BoSEHS - Crabtree Meadows and Guitar Lake (Day 6,7)

Mark Walker MWalker at
Wed Sep 1 20:46:20 EDT 1999

Butterflies of the South Eastern High Sierra:
(a field report from the uppermost wilderness which follows a 9-day trek
shared by my son and I and BSA Troop 661 of Mission Viejo, CA)

Day Six - Crabtree Meadows (8/11/99)

Leaving the Wright Lakes Basin was a little difficult (especially on account
of the backpack, which I had gotten real used to NOT carrying).  Saying
goodbye to the trout was also difficult.  The cross country hike out of the
basin was pleasant, however, and the weather cooperated and brought out many
wonderful butterflies.  Again, the lesser Fritillaries were the most common,
especially down at these lower elevations (~10,000).  We saw more of the
butterflies that have already been recorded - Sulphurs, Coppers, and an
occasional High Sierra Blue.  In one meadow I spent an hour observing
dragonflies - these were everywhere.  The hike to Crabtree Meadows included
several 800' ascents and descents, and our legs were finally starting to
feel strong.

Day Seven - Guitar Lake (8/12/99)

This was my 15th wedding anniversary.  Too bad my wife wasn't there to enjoy
it with me (can you say "marriage counseling"?).  Actually, I knew she was
thrilled that I could be spending it with my son.  The hike up to Guitar
Lake (aptly named because it's shaped just like an acoustic guitar) was
quite pleasant, and included many lakes and meadows that were filled with
leps.  There were more butterflies sighted on this leg than on any other.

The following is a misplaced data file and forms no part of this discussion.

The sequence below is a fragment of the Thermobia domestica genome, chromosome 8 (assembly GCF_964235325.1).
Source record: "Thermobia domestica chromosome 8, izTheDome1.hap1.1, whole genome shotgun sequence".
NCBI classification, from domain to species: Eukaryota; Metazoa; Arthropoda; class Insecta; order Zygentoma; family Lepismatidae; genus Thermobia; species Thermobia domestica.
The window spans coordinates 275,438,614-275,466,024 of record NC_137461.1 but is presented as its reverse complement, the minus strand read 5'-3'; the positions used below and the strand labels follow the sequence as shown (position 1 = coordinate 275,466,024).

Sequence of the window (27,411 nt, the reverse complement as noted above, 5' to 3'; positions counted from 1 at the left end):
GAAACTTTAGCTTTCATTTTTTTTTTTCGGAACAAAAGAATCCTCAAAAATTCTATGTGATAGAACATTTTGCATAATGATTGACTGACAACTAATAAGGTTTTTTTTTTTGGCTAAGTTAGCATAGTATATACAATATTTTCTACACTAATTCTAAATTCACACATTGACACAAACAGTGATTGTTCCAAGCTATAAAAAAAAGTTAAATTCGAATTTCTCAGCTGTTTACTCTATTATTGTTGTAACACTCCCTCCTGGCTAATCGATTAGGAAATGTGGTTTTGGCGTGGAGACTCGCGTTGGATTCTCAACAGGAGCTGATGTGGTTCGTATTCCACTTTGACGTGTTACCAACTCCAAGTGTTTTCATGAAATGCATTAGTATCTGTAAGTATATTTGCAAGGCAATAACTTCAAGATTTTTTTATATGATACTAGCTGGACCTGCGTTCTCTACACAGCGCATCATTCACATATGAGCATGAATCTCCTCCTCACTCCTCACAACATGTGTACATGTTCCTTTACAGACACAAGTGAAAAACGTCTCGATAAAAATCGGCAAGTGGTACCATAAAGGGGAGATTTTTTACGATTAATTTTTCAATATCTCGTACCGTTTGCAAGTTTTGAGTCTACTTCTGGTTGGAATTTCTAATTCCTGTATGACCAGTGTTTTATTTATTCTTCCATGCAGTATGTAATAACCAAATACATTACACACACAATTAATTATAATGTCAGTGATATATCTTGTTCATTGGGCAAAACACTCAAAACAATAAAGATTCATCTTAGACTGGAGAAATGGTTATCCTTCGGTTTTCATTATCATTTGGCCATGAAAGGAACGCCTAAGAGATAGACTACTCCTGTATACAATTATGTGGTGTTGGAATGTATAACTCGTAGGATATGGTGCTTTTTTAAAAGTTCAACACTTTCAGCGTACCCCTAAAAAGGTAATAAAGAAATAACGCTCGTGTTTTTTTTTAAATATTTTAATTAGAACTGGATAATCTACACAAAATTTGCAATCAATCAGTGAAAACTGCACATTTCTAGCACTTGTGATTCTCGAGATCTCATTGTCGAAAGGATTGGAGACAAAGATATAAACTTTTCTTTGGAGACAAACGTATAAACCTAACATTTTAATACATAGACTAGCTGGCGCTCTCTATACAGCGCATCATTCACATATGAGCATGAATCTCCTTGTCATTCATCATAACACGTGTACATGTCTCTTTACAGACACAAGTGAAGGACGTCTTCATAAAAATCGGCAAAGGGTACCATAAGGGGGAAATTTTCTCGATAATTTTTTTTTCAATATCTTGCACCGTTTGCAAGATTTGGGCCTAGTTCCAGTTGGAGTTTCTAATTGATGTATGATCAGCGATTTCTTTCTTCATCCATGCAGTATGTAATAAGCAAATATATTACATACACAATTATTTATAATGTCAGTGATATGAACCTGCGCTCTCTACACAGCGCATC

The Lustrous Copper was particularly common along this stretch.  Both males
and females would perch right on the sand and rocks, flashing reddish
orange.  New species included the Nivalis Copper (Lycaena nivalis) and the
Northern Blue (Lycaeides idas), the former actively mating.  Once at Guitar
Lake (> 12,000), the boys settled in for some wrestling, racing, and human
pyramid building.  There was no end to their energy.  After a swim in the
lake, I went into the adjoining meadow for some observation.  I saw one
large Speyeria fly past me and over the lake - no id, but it wasn't a lesser
Frit.  There were more of the Orange Sulphurs engaging in mating ritual.
There were more Behr's Sulphurs also, and perhaps even another unidentified
Colias that was yellow but not eurytheme.  A day flying species of underwing
moth was also common.

Even at this high altitude, the butterflies continued to fly well into the
evening.  The temperature was in the high 70's F.  The view was heavenly.
Seven days in the back country - it couldn't get much better than this.
Except for that nagging craving for a root beer float...

Mark Walker
still in Houston, TX

More information about the Leps-l mailing list